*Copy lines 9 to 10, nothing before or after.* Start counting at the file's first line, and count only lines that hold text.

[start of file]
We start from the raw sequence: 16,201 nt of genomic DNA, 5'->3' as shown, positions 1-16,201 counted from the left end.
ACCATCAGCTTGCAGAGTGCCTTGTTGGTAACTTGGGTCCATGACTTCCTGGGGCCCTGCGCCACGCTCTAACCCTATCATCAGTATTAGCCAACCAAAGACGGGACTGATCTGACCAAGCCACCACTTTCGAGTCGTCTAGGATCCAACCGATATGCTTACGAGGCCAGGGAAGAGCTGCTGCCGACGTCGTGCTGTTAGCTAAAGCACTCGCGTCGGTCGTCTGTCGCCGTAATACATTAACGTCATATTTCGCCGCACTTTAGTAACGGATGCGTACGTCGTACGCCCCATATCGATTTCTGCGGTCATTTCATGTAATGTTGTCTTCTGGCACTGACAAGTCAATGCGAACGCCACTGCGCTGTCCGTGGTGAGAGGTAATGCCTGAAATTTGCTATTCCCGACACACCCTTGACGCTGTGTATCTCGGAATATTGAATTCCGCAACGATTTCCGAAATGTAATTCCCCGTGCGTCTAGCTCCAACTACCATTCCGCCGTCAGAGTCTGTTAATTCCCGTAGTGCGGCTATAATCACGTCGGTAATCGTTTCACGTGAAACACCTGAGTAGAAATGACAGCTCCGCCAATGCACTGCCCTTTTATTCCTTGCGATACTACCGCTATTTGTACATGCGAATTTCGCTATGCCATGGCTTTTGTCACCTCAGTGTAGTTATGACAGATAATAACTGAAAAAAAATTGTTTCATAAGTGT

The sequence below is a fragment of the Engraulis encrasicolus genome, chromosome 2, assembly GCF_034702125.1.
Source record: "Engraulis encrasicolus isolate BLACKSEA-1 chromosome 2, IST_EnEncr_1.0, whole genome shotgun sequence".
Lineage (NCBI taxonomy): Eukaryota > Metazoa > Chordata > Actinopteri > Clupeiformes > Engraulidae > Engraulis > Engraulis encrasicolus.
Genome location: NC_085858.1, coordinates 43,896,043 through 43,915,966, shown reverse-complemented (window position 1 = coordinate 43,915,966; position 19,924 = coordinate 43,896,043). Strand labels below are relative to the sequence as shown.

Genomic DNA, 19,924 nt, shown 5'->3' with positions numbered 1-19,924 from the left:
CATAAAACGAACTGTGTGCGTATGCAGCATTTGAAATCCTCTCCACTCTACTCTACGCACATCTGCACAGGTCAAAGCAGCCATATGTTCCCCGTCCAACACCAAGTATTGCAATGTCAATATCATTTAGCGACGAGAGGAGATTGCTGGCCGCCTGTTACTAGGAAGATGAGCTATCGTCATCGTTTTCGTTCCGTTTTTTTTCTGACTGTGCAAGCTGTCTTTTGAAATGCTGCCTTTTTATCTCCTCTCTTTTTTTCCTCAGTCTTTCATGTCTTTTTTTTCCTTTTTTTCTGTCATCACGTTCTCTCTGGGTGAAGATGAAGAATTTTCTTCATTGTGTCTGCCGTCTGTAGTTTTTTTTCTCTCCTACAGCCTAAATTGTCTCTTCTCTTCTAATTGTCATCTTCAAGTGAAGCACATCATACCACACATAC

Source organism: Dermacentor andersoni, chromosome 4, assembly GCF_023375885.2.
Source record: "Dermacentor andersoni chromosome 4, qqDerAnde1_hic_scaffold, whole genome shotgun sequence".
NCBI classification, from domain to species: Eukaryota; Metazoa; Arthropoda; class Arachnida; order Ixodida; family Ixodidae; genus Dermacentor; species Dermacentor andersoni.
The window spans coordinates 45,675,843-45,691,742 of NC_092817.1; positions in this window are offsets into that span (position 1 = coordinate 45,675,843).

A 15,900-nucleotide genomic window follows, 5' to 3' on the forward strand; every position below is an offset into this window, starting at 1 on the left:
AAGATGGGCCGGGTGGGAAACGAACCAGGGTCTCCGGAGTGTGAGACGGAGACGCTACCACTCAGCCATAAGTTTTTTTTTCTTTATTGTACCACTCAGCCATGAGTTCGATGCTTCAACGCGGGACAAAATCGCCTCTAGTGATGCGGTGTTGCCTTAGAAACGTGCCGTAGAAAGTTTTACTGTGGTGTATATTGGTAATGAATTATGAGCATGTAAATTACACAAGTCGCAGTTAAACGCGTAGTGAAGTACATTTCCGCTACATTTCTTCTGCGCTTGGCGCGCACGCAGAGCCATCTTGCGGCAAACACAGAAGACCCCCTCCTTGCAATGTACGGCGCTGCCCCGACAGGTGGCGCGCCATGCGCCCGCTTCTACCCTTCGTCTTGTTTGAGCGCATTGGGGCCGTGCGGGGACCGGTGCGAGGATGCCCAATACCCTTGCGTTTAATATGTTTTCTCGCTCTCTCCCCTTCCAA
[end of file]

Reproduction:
Source organism: Dermacentor andersoni, chromosome 4, assembly GCF_023375885.2.
Source record: "Dermacentor andersoni chromosome 4, qqDerAnde1_hic_scaffold, whole genome shotgun sequence".